ṭhāṇaṅga “Sthānāṅga” – A treatise with ten chapters and seven hundred and eighty–three aphorisms, this work enumerates various things and concepts – both concrete as well as abstract – as per their numbers. In this regard it can be compared to the Aṅguttaranikāya of the Buddhist scriptures.v The examples of its enumeration are – one view, one conduct, one time–unit, one space unit, one Paramāṇu, one soul, etc contained in the first chapter; two types of living beings – mundane and liberated, two types of canonical works – primary “Aṅgapraviṣṭha” and extra–primary “Aṅgabāhya”, etc. in the second chapter; three Vedas, three types of endeavours “puruṣārtha” – Dharma, Artha and Kāma, etc in the third chapter and so on. In the subsequent chapters this treatise contains a lot of information of contemporary historical, geographical, medical, anthropological, social, economical, commercial, spiritual, philosophical and fundamental importance.
Samavāyaṅga “Samavāyāṅga” – Just like the Sthānāṅga, this treatise also lists various things according to their numbers. However, while the things mentioned in the Sthānāṅga are of a general nature and interest, those mentioned in this work are the ones that are connected with monastic life and conduct. Its expanse is that of two hundred and seventy–five aphorisms of which the first two hundred and ten aphorisms list things from one to Koṭā–koṭi “1014” and the rest of the aphorisms contain information of miscellaneous nature. Some examples of the listings in this treatise are – one soul, two sets of living beings, three self–restraints “Guptis”, four passions “Kaṣāya – anger, pride, guile – deceipt and greed”, five great monastic vows “Mahāvrata”, etc.The 150th aphorism describes the seventy–two skills to be learnt by men, etc.
Viyāhapaṇṇatti “Vyākhyāprajñaptyaṅga or Bhagavatī Sūtra” – A treatise in forty–one centoes “Śataka or sets of a hundred aphorisms each” and with many sub–sections in each cento “except the fifteenth” and with eight hundred and sixty–seven aphorisms in all, it contains the explanations and analyses of various things, concepts and precepts as given by Lord Mahāvīra to Gaṇadhara Gautama. The explanations given in this treatise are in the form of questions and answers. Gaṇadhara Gautama asks questions related to the fundamental principles, which are then answered by Lord Mahāvīra, who has been addressed as Vaiśālika. At many places, in this treatise, there are descriptions of discussions between the followers of Lord Mahāvīra and those of the twenty–third Prophet Lord Pārśvanātha wherein the latter are convinced of the importance of the five dimensional faith “Pañcayāma dharma” preached by Lord Mahāvīra under the changed circumstances and embrace it with pleasure. Amongst other things, this work also mentions the historically important events such as two great wars fought, inVaiśāli, between the Vajjis and the Ajāta–śatru Kuṇika on one side and almost all the rest of the kingdoms and republics of the eastern and central India “comprising nine Mallakis, nine Licchavis, Kāśī, Kauśala and the eighteen republics” on the other. In these wars, respectively, 8.4 million and 9.6 million warriors were killed and it changed the face of the Indian sub–continent. Besides these, this work also contains the questions by the Ājīvakas, which brings out their precepts and conduct in sufficient details. According to its commentary by Ācārya Abhayadevasūri, this work contains 36000 questions and answers in which subjects like contemporary history, geography, politics, religion, sects, traditions, customs, philosophies, etc have been beautifully dealt with. It is for this reason that this treatise is considered to be encyclopaedic and has been given the honour of being called by the alias of Bhagavatī Sūtra.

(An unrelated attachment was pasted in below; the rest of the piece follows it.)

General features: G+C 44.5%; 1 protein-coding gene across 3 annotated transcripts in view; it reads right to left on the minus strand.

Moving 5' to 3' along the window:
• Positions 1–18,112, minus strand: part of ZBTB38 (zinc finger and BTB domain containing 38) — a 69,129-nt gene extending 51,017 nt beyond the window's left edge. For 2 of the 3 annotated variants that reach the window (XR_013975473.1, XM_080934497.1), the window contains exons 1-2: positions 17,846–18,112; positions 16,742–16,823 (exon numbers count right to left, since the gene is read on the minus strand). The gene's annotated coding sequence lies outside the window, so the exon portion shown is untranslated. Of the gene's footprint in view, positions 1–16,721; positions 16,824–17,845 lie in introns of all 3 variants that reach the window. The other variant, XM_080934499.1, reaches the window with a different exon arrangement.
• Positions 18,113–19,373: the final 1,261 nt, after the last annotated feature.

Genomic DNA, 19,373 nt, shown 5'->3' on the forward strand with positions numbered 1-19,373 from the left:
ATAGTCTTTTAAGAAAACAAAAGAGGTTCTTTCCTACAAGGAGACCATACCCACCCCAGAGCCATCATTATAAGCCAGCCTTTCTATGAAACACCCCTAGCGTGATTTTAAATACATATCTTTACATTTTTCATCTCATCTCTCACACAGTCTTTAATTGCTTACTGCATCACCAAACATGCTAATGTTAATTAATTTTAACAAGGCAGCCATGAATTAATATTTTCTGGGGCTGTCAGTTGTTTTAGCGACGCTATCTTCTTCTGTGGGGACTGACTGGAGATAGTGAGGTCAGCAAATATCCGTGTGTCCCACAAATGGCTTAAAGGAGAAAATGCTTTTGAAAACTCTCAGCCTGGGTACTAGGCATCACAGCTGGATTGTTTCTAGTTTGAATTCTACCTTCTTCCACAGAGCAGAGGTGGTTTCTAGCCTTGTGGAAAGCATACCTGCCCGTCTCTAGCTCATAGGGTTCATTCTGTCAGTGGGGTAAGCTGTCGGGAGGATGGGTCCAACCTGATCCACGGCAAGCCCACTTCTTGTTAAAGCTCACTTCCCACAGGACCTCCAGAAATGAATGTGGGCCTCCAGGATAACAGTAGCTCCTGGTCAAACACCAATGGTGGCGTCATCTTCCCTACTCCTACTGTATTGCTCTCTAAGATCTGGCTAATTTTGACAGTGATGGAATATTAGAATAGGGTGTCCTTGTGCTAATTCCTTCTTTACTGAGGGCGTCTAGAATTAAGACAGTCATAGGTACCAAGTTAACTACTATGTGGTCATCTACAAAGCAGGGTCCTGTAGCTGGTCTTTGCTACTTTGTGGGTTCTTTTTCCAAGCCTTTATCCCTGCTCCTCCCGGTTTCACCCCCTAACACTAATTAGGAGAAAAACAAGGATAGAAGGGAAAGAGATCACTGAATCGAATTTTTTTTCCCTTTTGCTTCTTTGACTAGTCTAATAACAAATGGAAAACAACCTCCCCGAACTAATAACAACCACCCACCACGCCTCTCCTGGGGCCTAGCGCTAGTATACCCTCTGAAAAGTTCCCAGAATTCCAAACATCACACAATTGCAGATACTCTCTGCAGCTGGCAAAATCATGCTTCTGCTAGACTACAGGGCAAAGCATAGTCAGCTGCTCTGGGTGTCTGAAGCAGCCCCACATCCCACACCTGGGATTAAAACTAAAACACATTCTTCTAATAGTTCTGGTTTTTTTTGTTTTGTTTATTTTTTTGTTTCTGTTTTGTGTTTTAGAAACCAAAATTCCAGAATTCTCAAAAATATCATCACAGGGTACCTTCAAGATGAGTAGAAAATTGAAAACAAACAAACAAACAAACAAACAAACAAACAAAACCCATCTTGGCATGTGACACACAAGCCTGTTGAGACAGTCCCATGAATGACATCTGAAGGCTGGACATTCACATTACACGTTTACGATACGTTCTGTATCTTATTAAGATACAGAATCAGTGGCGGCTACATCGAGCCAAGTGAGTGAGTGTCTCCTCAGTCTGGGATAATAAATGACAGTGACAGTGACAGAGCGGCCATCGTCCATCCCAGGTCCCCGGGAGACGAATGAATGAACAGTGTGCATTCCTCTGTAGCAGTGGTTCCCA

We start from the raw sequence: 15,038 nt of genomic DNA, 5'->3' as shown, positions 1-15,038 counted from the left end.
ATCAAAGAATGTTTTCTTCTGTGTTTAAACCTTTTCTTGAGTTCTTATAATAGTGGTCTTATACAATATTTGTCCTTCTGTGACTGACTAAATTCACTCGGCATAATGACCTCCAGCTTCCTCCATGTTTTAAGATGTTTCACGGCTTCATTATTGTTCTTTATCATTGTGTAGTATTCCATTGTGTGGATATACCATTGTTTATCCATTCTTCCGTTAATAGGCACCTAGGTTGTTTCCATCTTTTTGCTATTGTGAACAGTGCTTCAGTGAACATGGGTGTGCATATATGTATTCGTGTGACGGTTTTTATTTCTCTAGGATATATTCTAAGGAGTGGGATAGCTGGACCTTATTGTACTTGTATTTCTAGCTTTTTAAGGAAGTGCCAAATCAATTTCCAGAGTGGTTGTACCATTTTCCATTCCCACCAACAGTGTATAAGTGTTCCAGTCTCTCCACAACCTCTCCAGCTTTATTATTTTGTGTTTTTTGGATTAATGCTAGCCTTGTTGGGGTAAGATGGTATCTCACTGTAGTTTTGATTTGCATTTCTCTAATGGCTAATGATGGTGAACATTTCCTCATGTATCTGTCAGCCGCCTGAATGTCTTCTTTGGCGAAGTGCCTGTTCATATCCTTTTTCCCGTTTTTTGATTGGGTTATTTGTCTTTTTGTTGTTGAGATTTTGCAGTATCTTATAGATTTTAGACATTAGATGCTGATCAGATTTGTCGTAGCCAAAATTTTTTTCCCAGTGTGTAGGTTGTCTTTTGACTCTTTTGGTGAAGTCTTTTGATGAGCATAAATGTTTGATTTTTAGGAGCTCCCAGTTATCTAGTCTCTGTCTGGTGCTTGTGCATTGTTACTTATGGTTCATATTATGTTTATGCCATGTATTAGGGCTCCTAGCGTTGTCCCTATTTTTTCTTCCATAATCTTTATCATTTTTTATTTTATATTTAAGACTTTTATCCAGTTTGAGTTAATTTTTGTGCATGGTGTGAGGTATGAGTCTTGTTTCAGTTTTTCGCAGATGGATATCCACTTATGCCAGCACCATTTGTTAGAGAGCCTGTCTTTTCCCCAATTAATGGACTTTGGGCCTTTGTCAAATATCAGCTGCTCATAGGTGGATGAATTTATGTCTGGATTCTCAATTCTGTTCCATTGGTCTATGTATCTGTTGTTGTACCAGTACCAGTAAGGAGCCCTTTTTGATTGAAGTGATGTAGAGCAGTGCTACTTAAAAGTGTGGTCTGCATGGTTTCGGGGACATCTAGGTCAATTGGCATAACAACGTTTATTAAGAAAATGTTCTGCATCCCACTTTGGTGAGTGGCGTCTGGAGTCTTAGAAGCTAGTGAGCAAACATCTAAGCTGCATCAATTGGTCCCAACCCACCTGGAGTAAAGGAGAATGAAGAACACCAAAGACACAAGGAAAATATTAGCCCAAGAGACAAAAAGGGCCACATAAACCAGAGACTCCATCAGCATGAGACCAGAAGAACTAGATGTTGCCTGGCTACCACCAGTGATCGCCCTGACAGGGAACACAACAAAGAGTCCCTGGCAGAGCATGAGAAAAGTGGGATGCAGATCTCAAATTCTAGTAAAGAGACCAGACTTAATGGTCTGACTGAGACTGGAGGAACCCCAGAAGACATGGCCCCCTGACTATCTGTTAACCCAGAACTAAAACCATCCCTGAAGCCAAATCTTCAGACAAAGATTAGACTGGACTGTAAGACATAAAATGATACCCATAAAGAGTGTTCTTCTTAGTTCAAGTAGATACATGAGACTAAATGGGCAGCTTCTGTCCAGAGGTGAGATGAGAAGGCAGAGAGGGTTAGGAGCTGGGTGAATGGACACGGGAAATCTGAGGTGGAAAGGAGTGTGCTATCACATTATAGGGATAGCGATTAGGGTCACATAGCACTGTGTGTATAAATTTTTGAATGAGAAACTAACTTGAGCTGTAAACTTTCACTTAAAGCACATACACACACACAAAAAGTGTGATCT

Ṇāyādhammakahāo “Jñātā–dharmakathāṅga” – A treatise in two parts “Śrutaskandha”, it contains moral and religious stories told by Jñātaputra Lord Mahāvīra. The nineteen chapters of the first part contain nineteen moral stories, which uphold and expound morality. Ten stories of the second part are religious stories that aim at propounding and establishing the Jaina tenets through this medium of lucidly told and captivating stories. Though a common thread of morality and ethical values runs through all these stories, they are independent of each other as far as their plots are concerned. All of them aim at promoting the value of renunciation, restraint and penance towards the attainment of spiritual emancipation. Some of the well–known stories of this work are – Meghkumara, Dhannā and Vijaya the thief, Sāgaradatta and Jinadatta, Sthāpatyāputra, Rohiṇī, Draupadī, Gajasukumāla, etc. The marked thing about this work is that the fourth chapter of the first part contains animal stories, which, it can be surmised, sowed the seeds of a major literary style in the coming times which ultimately gave major animal stories’ works like Pañcatantra, Aesop’s fables etc.